10 June, 2024

Call for Papers is open

The Norwegian Center for Holocaust and Minority Studies (HL-senteret), Norway, and the Institute for Holocaust research in Sweden (IHRS) cordially invites scholars, curators and educators in the field of Holocaust Studies and Education to the conference Holocaust Exhibitions and Memory Culture at Villa Grande in Oslo, Norway, on November 14, 2024.

Scandinavia’s first Holocaust memorial museum, the HL-senteret, opened its main-exhibition in 2006. In June 2023, The Swedish Holocaust Museum opened in Stockholm. This year, the Dutch National Holocaust Museum opened to the public in Amsterdam and HL-senteret began its work towards re-creating a new permanent exhibition. Next year commemorates 80 years since the Holocaust ended, and while there has never been so many Holocaust Museums in the world as today, there are hardly any survivors left to bear witness. The IHRA International Memorial Museums Charter reminds us that memorial museums are responsible to protect the dignity of the victims from all forms of exploitation and to ensure, beyond conventional history lessons, that the interpretation of political events inspires critical, independent thinking about the past. But how can this be done?

We are happy to announce that Professor Emile G. L. Schrijver, General Director of the Jewish Cultural Quarter in Amsterdam and a member of the International Advisory Board of the IHRS, will give the keynote speech on “Developing and opening Amsterdam’s National Holocaust Museum in a politicised era: curatorial challenges and critical choices.” We welcome proposals reflecting on how we can tell the story of the Holocaust today. Should we learn from or about the Holocaust? Who(m) should be included? What is told and what choices do we make? Is an exhibition on a memorial site met with different expectations than an exhibition in a museum? How does the national and transnational memory culture(-s) affect how the Holocaust is exhibited? Acknowledging that the story of the Holocaust is a story of de-humanization, we ask if it is possible to re-humanize the victims and how? Who is telling the story and how can different victim groups be included in telling the story? What role can digital technology take in exhibiting the Holocaust for the future? And, are there best practices which we can learn from?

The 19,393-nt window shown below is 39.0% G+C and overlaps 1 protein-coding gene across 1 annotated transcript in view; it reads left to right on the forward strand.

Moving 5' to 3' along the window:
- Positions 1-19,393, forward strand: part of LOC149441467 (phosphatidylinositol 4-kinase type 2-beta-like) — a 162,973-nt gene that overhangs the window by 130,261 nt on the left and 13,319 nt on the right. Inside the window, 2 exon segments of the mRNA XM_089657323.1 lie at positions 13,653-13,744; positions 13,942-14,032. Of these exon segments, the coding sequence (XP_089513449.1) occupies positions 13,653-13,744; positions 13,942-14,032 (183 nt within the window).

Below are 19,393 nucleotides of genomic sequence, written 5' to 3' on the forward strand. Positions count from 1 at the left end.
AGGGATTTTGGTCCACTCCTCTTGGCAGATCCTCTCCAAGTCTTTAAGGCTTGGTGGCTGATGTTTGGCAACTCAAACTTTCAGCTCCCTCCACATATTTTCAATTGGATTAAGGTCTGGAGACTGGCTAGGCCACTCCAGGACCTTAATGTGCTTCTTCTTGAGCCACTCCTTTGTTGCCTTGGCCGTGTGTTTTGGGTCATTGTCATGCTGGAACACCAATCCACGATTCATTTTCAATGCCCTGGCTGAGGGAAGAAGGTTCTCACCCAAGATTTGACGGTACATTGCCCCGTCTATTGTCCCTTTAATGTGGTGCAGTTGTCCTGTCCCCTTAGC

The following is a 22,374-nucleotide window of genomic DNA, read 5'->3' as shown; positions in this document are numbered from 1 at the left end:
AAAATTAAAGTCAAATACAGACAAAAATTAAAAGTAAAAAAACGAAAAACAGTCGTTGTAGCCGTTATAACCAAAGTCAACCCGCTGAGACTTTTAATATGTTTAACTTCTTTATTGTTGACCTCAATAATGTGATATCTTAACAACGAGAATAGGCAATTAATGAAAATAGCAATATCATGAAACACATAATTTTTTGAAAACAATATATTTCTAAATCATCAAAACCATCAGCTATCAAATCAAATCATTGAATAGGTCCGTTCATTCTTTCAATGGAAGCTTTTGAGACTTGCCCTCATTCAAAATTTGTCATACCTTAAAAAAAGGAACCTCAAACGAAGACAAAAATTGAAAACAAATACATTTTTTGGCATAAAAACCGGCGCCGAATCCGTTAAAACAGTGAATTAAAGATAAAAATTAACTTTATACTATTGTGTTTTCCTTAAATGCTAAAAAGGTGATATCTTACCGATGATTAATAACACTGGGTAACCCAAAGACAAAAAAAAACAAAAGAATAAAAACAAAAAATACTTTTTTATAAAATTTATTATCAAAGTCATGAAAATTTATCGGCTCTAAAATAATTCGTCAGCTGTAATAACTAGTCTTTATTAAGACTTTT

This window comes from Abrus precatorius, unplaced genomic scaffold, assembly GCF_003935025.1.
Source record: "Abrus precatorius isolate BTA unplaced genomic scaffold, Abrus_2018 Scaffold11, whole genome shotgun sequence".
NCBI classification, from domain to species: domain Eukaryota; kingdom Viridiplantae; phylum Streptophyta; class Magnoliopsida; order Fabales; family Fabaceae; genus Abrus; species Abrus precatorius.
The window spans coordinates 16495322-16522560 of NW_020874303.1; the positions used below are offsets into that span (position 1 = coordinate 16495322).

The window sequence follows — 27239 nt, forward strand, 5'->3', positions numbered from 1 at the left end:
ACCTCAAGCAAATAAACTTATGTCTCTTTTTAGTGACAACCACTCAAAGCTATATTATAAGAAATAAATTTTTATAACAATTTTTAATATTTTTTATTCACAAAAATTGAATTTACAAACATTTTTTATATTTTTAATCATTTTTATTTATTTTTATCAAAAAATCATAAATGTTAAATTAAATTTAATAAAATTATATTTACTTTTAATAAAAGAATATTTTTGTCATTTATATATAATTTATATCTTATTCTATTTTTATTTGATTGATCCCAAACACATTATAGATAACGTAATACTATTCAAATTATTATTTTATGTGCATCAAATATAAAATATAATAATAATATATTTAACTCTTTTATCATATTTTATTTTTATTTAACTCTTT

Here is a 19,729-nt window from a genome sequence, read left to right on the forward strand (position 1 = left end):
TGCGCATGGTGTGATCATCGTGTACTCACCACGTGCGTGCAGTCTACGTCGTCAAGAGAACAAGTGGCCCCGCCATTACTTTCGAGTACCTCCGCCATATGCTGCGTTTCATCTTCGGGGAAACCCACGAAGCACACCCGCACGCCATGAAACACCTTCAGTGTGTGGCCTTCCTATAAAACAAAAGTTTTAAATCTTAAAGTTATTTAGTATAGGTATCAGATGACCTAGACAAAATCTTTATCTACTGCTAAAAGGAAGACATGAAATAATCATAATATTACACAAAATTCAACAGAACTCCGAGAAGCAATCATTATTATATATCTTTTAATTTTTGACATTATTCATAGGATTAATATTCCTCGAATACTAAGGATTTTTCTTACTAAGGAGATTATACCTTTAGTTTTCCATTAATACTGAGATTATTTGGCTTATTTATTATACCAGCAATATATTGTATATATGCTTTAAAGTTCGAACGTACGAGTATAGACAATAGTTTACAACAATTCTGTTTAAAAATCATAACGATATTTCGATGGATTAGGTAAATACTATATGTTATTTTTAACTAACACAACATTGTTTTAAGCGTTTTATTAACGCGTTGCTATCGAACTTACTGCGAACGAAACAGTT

We welcome paper presentations or poster options. The paper should present new and original research, whereas the poster could present a current exhibition or best practices. If you wish to present a paper or a poster, please submit an abstract of 150-200 words and a short bio via e-mail to the Director of IHRS on karin.kvist.geverts@ihrs.se. Deadline for submission of abstracts is June 28. Confirmation of accepted abstracts will be given end of July. The conference is free of charge. Travel expenses and lodging will be covered for presenters. Read the full Call here: Call_for_Papers_Conference_November_14_2024

BILDTEXT: Photo of the Norwegian Holocaust centre situated in Villa Grande outside Oslo, where the conference will he held.

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